One feature that I really like is the Facebook connectivity which allows you to share your online and offline progress in PES with friends. Speaking of online, last year saw major improvement with the addition of an online Master league but PES 2012 does little to improve on that although in all fairness, PES 2011 had a well-rounded online component.
While players still look a touch mechanical in their movement, Konami has done wonders with the visuals. PES 2012 looks great and just about every player in the game, even the lesser known ones such as Macheda from Man Utd and De Laet from Norwich look remarkably similar to their carbon-based likenesses. They all move very similarly but they at least move fluidly. What I can never get over though, is the poor texturing that always seems to come through in Konami games. Players look like the Battle of Normandy took place on their face. There’s also something very disturbing about the way that players’ faces look fine when static but the minute they become expressive, you’re staring at a snarling alien that’s about to bite Robinho’s head off.
PES 2012 is by no means perfect, far from it in fact. At its core is a very sincere game that doesn’t hide behind any pretences and simply wants to deliver a virtual experience that is as close to the imitating the beautiful game as possible. It gets pretty damn close with an insane amount of technical precision and skill required to maximise what the game has to offer but even noobs will be able to enjoy the experience.
That really sums PES up. You can take it light-heartedly and have fun with it, play League/Cup mode on beginner with a Man Utd team where you’ve given everyone emo fringes and put ‘Shrek’ on the back of Rooney’s shirt. Alternatively, you can master the controls, use the Training Challenges to perfect your technique and invest some serious hours into developing a team or player.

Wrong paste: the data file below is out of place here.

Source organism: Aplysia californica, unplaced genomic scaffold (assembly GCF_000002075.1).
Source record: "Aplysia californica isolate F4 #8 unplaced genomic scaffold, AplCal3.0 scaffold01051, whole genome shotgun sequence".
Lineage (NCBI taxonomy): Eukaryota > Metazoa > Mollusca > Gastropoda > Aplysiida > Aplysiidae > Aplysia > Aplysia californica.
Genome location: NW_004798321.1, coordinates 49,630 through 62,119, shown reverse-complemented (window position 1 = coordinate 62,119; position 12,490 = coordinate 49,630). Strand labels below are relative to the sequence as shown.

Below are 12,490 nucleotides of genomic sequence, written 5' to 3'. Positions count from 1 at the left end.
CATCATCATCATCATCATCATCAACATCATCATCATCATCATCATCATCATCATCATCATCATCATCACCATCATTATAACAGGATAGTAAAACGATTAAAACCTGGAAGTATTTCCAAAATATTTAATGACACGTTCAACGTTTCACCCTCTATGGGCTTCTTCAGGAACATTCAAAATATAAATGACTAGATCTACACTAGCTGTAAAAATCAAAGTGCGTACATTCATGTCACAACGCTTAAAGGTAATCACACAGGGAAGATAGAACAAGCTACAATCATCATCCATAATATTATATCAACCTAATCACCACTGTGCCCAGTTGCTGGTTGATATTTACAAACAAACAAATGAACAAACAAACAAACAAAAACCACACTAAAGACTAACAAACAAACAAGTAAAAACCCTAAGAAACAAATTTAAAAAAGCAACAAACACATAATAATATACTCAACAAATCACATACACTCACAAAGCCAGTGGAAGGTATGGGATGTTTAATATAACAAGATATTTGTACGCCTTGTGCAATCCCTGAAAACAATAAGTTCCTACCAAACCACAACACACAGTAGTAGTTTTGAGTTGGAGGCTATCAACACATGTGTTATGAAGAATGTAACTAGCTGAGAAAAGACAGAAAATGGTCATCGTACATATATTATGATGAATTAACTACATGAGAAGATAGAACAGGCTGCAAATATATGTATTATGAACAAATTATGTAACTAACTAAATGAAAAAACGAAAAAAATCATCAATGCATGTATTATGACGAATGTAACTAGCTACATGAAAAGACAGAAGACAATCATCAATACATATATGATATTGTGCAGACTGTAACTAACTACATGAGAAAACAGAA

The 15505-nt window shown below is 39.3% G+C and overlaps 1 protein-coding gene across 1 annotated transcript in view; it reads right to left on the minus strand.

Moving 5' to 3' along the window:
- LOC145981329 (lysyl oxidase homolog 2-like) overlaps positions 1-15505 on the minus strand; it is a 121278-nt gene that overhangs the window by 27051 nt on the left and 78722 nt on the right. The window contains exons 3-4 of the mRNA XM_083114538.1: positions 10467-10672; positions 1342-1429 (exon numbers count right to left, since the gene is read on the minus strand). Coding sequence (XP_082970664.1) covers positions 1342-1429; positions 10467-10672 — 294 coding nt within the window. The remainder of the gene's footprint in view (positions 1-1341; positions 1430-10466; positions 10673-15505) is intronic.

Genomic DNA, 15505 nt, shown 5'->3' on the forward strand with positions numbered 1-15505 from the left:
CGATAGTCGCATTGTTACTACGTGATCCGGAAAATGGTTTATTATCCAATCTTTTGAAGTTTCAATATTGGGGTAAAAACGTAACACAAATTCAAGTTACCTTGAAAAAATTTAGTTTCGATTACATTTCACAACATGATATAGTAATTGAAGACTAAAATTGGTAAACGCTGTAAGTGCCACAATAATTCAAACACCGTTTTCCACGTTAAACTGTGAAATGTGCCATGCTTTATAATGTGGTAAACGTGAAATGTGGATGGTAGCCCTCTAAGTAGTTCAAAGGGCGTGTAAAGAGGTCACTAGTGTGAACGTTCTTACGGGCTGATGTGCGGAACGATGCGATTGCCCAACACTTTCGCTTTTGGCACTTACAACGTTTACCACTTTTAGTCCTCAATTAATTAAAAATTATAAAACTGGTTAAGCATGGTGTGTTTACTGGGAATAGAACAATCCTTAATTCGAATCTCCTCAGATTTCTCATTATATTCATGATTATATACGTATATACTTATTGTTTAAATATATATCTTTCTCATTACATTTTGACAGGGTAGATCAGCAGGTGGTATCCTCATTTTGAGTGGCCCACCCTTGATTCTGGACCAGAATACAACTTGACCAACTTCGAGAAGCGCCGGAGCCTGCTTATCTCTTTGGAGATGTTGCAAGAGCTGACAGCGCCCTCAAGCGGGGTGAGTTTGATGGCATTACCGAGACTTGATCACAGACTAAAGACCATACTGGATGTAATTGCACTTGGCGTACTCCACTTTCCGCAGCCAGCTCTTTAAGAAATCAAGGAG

Despite the gaping flaws in some its more serious modes, PES 2012 is actually a good game. Unfortunately, the Football Life modes which are designed for long-term play are the most flawed and in an annual sports game such as PES, longevity is key and this is something that keeps it from being great.
With a bit more polish, a greater attention to detail and the realisation that there’s more to creating a great sports game than match gameplay, PES could be a bigger, stronger beast. As it stands, Konami has a lot of ground to cover in that battle against FIFA but PES 2012 is certainly a close runner-up if for nothing other than its technically spectacular and emotionally enjoyable gameplay.